Mark has a unique way of doing removals. He leaves the intake manifold assembly in the airframe. This procedure helps expedite both the removal and installation of the engine. A last minute cavity inspection is prudent. Be careful not to pinch any of the harnesses.
Notice that the push rod tubes can be installed after the head is torqued. They have doughnut seals on both ends and they compress in the middle. The seals should be placed in the appropriate recesses wet with black RTV. The tubes should be immediately installed and not moved until the sealant cures.
Do not forget the two ground wires from the engine block to the head. Valves are set and ready to have the rocker covers installed. Do not over tighten the two bolts that hold these covers, they will crack if over torqued. Engine is now ready to be installed into the airframe.
Next step is to re-install all the push rods and rocker arms. It is advantageous to set the lash at this time. Remove one spark plug from each cylinder to allow for easier engine rotation. Follow the RWI instruction manual.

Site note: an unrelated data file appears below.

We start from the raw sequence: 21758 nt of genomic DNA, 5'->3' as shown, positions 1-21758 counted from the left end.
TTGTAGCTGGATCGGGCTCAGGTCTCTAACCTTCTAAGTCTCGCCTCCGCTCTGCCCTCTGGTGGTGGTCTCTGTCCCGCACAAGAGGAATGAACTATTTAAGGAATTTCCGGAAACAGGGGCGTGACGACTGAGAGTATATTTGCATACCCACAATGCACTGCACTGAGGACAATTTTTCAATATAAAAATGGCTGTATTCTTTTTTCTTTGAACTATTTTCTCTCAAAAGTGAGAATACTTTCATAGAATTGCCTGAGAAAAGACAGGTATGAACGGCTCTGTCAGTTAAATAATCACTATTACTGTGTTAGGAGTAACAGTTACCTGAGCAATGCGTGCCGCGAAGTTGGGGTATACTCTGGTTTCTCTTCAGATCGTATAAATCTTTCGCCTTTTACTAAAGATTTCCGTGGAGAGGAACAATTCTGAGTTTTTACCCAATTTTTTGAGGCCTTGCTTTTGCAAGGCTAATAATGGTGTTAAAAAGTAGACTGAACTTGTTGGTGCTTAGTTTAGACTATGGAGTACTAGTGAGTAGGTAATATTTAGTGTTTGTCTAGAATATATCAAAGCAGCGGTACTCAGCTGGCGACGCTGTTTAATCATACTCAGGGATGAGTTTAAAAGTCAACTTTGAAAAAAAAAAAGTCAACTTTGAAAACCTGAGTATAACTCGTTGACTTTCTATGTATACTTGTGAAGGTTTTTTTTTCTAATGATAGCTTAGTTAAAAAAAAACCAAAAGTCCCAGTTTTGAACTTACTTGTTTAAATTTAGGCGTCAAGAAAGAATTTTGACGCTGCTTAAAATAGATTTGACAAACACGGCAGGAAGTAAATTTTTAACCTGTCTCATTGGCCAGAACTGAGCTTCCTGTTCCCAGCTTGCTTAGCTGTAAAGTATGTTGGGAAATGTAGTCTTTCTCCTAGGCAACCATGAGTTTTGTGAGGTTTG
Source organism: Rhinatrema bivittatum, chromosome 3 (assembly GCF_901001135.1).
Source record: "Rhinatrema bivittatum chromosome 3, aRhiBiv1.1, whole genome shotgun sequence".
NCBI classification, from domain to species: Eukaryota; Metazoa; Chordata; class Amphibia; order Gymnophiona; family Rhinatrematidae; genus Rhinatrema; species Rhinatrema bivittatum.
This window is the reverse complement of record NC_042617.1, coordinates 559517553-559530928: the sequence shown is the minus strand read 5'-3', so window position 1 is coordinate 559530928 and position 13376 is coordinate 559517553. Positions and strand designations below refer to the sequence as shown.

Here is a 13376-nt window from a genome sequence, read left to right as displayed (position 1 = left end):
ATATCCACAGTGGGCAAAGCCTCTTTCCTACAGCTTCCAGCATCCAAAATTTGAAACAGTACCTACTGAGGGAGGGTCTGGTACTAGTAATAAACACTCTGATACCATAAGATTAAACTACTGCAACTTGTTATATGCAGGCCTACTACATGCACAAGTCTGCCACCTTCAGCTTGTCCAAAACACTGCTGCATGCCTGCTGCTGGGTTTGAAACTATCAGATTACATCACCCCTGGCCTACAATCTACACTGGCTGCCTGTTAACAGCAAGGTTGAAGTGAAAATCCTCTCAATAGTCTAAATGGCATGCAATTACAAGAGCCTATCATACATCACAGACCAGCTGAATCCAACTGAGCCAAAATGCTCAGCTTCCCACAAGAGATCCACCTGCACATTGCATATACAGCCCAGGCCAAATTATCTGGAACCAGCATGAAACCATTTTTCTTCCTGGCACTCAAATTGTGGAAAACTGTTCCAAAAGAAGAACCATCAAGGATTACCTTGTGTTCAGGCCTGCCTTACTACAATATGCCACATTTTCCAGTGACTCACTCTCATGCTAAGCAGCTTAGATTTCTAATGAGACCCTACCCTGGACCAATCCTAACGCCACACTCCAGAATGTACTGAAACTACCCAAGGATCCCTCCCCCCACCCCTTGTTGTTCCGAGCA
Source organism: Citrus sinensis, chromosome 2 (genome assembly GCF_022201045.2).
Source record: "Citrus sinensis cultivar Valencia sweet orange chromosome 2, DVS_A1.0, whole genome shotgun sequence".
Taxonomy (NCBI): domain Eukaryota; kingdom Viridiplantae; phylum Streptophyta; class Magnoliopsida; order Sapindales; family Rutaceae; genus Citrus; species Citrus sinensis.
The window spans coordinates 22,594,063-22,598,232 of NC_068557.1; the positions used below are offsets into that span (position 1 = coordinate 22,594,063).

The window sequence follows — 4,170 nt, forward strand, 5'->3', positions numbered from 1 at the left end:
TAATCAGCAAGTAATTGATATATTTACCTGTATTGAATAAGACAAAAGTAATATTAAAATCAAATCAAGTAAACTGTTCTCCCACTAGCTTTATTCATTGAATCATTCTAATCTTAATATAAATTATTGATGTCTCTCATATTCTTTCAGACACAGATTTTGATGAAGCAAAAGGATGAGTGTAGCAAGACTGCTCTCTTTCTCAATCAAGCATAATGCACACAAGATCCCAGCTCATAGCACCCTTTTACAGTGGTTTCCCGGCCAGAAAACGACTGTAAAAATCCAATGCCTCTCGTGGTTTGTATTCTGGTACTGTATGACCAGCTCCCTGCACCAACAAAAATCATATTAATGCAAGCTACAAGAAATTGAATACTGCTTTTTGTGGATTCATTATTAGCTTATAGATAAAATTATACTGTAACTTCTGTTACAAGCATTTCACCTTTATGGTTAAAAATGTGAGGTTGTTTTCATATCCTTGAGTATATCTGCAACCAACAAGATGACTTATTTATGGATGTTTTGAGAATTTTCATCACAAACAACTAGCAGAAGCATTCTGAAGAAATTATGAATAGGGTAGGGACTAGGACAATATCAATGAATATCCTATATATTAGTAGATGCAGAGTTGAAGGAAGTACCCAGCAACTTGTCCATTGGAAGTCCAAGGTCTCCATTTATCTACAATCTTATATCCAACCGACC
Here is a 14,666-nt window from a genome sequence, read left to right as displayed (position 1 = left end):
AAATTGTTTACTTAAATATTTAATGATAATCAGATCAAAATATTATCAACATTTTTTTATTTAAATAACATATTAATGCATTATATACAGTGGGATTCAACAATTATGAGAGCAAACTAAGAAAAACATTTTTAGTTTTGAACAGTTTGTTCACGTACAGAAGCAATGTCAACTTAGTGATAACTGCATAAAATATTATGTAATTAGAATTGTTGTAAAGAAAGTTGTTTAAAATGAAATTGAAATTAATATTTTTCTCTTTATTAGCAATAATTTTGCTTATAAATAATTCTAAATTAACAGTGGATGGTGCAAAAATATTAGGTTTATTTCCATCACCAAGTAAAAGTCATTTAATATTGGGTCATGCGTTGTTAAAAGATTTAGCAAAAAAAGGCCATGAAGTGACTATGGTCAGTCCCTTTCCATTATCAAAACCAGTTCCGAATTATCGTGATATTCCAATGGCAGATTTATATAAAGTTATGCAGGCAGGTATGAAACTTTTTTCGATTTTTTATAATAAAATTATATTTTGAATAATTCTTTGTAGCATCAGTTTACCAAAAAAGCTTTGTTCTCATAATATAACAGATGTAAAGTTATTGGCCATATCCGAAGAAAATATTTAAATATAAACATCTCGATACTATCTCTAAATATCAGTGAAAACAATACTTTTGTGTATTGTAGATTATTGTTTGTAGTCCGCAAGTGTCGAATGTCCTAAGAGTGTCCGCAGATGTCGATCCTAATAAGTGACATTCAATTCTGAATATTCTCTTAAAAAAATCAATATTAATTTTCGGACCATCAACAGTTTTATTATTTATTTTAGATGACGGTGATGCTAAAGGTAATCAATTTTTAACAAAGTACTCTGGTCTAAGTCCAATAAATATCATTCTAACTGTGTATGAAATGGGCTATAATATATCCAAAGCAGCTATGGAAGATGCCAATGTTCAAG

Installing the heads is pretty straight forward. We used black RTV on all joints. Note the sheet in Doug's hand is the torques and the tightening sequence. Everything is Aluminum so this is very important to preclude warping the head. Cleanliness is also very important throughout the assembly evolution.
The bolts holding the cylinders on are through bolts. We used pal nuts on one end to facilitate installing the 12 point nuts on the opposite side. Do not force the cylinders over the rings. We used a narrow band type ring compressor. Also we were able to do one piston at a time and then slowly rotate the crank enough for the other piston to be inserted.